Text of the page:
Alaska experiments with new moose counting method

Employees of the U.S Fish and Wildlife Service at the Alaska Regional Office in Anchorage must use caution during the long winter months. Moose often times are found bedded down near the parking lot or browsing on birch trees. (U.S Fish and Wildlife Service)
Alaska’s Department of Fish and Game is trying out a new way to count moose within Anchorage city limits.

Dave Saalfeld is a research biologist, and will be coordinating teams across Anchorage this Sunday and Monday as citizens tell them where they’re seeing moose.

“We’re testing this technique out,” Saalfeld said. “This is what we call a pilot study, so we’re working all the kinks this year.”

In most of the state, moose are counted by flying small planes at low-altitude in a grid, and tallying what is seen. Saalfeld said the new method aims to be an alternative to traditional means of moose assessment. Low snow the last three winters and abundant flight restrictions over Anchorage airspace have made aerial surveys difficult.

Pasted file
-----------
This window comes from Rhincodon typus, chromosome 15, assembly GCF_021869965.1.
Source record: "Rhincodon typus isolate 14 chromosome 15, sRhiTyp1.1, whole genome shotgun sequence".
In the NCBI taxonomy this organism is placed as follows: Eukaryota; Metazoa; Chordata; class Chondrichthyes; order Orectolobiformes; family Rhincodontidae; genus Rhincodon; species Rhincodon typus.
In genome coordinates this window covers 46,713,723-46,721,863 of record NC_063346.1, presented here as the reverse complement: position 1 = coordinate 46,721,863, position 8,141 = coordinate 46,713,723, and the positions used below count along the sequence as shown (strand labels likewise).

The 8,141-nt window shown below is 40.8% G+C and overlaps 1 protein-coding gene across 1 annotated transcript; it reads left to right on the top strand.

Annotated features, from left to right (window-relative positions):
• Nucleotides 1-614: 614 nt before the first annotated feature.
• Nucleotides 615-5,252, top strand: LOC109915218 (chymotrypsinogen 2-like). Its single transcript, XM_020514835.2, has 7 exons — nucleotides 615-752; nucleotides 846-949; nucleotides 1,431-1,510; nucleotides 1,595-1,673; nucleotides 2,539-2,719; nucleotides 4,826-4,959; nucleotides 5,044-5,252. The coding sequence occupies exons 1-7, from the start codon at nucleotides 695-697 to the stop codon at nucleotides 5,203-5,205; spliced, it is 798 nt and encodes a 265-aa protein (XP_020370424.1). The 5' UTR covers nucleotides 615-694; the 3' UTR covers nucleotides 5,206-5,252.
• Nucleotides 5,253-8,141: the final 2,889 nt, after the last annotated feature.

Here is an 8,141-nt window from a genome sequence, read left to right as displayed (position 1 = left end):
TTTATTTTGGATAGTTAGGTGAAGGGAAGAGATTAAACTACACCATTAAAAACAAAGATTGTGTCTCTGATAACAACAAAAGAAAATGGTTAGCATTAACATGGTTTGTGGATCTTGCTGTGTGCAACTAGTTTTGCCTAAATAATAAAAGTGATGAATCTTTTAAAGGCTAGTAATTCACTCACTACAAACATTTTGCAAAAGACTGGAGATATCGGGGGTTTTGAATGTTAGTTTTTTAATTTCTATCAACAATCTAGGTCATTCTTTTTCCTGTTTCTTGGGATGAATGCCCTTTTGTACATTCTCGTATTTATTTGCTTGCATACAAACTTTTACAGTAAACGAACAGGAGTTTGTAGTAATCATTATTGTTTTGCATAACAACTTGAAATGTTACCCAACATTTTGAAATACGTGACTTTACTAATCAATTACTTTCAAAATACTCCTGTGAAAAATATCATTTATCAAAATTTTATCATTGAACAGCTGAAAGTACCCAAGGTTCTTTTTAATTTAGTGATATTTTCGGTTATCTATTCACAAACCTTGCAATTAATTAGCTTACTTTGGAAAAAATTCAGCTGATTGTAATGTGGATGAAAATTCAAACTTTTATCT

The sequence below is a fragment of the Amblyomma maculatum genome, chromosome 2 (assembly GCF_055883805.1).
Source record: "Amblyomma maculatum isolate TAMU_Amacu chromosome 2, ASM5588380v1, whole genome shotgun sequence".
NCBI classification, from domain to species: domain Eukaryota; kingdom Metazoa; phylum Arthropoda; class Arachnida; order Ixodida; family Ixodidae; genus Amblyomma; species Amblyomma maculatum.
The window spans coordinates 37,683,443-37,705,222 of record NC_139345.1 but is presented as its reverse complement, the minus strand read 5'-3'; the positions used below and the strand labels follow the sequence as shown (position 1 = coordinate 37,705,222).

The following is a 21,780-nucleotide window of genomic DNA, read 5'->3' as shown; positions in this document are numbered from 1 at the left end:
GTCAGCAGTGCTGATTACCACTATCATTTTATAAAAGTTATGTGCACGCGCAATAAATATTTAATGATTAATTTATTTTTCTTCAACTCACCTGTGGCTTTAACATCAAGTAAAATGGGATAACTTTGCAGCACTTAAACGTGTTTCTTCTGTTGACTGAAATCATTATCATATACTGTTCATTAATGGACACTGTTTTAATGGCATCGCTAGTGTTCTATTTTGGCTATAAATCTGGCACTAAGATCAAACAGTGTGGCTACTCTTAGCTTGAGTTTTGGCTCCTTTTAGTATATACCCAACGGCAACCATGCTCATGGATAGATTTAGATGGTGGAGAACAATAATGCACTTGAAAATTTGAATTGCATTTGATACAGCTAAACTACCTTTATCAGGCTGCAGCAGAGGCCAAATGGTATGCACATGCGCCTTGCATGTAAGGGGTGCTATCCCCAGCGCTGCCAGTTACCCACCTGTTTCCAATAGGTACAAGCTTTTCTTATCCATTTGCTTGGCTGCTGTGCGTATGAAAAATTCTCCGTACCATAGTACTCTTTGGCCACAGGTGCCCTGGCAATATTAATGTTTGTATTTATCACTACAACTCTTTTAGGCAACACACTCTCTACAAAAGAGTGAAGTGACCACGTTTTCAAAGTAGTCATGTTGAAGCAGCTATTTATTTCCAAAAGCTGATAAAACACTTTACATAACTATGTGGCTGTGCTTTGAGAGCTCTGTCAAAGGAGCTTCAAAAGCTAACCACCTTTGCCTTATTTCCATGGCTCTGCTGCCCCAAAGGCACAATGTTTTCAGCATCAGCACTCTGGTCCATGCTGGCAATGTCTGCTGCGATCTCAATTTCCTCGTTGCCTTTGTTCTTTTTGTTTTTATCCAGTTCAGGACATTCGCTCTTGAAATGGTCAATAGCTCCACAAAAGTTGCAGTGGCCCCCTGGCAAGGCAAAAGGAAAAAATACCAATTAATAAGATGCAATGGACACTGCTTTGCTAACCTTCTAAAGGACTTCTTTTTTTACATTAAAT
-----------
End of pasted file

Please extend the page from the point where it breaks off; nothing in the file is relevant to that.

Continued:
New locating technique

This year, researchers are hoping to crowd-source reports on where the municipality’s massive ungulates are at a given point in time. Fish and Game will then send staffers to tag the moose with darts that are designed to snag a tissue sample for DNA testing.

“One aspect of this study, getting a genetic sample, we’ll start learning are these moose actually staying in Anchorage?” Saalfeld said. “Are they moving out to the hunt areas? ‘Do we have an urban moose population?’ is one of the questions that could potentially be answered by this study as we get down the road.”

Residents wanting to help with the survey should keep their eyes peeled this Sunday and Monday. Saafeld said there are three ways to for residents who wish to report seeing a moose in city limits. They can report it online to area biologists. Residents can also call (907) 267-2253, or they can text (907) 782-5051).

Related stories from around the North:

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Sweden: Road accidents involving wild animals hit record high in Sweden, Radio Sweden

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Zachariah Hughes, Alaska Public Media

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